Purpose/Objectives: To assess the effect of an educational homecare program on pain relief in patients with advanced cancer.
Design: Quasi-experimental (pretest-post-test, nonequivalent group).
Setting: Four community-based primary care centers providing social and healthcare services in the Quebec City region of Canada.
Sample: 80 homecare patients with advanced cancer who were free of cognitive impairment, who presented with pain or were taking analgesics to relieve pain, and who had a life expectancy of six weeks or longer.
Methods: The educational intervention included information regarding pain assessment and monitoring using a daily pain diary and the provision of specific recommendations in case of loss of pain control. Pain intensity data were collected prior to the intervertion, and reassessments were made two and four weeks later. Data on beliefs were collected at baseline and two weeks. All data were collected by personal interviews.
Main Research Variables: Patients' beliefs about the use of opioids; average and maximum pain intensities.
Findings: Patients' beliefs regarding the use of opioids were modified successfully following the educational intervention. Average pain was unaffected in the control group and was reduced significantly in patients who received the educational program. The reduction remained after controlling for patients' initial beliefs. Maximum pain decreased significantly over time in both the experimental and control groups.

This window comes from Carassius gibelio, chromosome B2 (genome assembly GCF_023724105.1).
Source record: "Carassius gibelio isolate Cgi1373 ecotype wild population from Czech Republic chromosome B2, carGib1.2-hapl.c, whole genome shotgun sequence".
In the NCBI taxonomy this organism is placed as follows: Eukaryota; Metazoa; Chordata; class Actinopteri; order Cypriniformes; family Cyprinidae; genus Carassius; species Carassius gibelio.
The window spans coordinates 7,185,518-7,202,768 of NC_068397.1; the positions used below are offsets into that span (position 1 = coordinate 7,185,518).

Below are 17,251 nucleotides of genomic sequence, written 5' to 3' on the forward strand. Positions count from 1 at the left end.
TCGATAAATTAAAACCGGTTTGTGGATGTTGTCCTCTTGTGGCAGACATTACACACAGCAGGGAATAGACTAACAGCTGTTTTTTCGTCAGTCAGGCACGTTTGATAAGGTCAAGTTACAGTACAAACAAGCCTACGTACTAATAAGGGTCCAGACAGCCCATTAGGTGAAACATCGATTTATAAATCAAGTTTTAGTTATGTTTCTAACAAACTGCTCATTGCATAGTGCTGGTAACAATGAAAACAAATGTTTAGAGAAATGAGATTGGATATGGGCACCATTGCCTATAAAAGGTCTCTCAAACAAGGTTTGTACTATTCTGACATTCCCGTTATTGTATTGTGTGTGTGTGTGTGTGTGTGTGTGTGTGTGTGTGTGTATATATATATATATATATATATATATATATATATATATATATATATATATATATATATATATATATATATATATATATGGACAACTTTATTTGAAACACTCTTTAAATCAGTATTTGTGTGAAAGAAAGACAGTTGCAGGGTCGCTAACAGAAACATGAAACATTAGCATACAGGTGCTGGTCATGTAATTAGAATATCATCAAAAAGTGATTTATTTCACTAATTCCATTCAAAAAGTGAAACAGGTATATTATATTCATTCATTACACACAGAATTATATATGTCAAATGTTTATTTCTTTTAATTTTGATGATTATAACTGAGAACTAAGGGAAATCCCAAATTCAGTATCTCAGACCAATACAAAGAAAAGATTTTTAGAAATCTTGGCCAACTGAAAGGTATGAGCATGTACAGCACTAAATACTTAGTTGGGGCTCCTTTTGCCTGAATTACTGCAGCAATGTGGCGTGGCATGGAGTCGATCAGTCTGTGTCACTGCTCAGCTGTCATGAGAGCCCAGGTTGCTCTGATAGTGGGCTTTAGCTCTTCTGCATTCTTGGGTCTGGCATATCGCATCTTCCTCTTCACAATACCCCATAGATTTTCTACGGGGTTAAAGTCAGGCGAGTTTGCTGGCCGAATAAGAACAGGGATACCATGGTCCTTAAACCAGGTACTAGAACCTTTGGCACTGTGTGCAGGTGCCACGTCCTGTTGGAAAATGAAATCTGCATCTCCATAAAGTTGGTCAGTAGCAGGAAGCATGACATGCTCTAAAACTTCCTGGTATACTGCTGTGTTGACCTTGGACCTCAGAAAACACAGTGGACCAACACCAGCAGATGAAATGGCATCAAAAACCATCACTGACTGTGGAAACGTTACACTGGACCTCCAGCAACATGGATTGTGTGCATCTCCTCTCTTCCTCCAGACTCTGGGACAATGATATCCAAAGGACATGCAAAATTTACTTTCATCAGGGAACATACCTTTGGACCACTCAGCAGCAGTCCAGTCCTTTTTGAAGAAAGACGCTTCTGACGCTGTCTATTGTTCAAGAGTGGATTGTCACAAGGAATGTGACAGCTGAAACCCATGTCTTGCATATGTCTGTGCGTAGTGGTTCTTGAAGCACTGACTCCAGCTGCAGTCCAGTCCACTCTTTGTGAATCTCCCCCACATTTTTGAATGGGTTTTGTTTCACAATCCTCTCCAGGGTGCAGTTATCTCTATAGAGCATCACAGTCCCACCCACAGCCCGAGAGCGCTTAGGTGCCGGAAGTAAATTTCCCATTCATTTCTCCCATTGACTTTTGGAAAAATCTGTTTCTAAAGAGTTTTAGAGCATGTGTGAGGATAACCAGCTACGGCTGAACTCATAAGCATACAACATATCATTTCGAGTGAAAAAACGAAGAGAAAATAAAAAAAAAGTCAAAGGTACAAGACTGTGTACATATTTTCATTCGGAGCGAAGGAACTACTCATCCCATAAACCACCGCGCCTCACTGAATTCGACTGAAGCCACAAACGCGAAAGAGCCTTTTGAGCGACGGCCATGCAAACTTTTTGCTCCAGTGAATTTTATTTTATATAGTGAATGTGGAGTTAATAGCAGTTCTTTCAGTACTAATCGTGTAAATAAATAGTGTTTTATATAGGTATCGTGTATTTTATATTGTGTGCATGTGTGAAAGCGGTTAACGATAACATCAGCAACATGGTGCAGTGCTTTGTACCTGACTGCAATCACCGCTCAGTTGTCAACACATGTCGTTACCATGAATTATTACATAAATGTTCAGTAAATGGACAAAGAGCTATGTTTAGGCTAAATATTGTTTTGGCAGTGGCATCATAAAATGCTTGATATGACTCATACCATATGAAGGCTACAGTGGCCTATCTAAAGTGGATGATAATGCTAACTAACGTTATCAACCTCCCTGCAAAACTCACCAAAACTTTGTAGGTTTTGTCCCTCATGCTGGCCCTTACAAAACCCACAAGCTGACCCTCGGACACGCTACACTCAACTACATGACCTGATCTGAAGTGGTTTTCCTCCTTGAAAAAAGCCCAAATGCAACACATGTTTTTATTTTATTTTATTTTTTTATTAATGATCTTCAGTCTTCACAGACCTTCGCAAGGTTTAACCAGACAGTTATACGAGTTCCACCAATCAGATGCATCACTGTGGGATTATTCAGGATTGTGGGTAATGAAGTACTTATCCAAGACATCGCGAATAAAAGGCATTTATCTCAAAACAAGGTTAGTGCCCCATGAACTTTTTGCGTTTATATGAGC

Conclusions: An educational intervention can be effective in improving the monitoring and relief of pain in patients with cancer living at home.
Implications for Nursing: Homecare nurses can be trained to effectively administer the educational program during their regular homecare visits.
Allard, P., Maunsell, E., Labbe, J., & Dorval, M. (2001). Educational interventions to improve cancer pain control: A systematic review. Journal of Palliative Medicine, 4, 191-203.
American Pain Society Quality-of-Care Committee. (1995). Quality improvement guidelines for the treatment of acute pain and cancer pain. JAMA, 274, 1874-1880.
Chang, M.C., Chang, Y.C., Chiou, J.F., Tsou, T.S., & Lin, C.C. (2002). Overcoming patient-related barriers to cancer pain management for home care patients: A pilot study. Cancer Nursing, 25, 470-476.
Chelf, J.H., Agre, P., Axelrod, A., Cheney, L., Cole, D.D., Conrad, K., et al. (2001). Cancer-related patient education: An overview of the last decade of evaluation and research. Oncology Nursing Forum, 28, 1139-1147.
Cleeland, C.S. (1987). Barriers to the management of cancer pain. Oncology, 1(2, Suppl.), 19-26.
Cleeland, C.S., Gonin, R., Hatfield, A.K., Edmonson, J.H., Blum, R.H., Stewart, J.A., et al. (1994). Pain and its treatment in outpatients with metastatic cancer. New England Journal of Medicine, 330, 592-596.
Cleeland, C.S., & Ryan, K.M. (1994). Pain assessment: Global use of the Brief Pain Inventory. Annals of the Academy of Medicine, Singapore, 23, 129-138.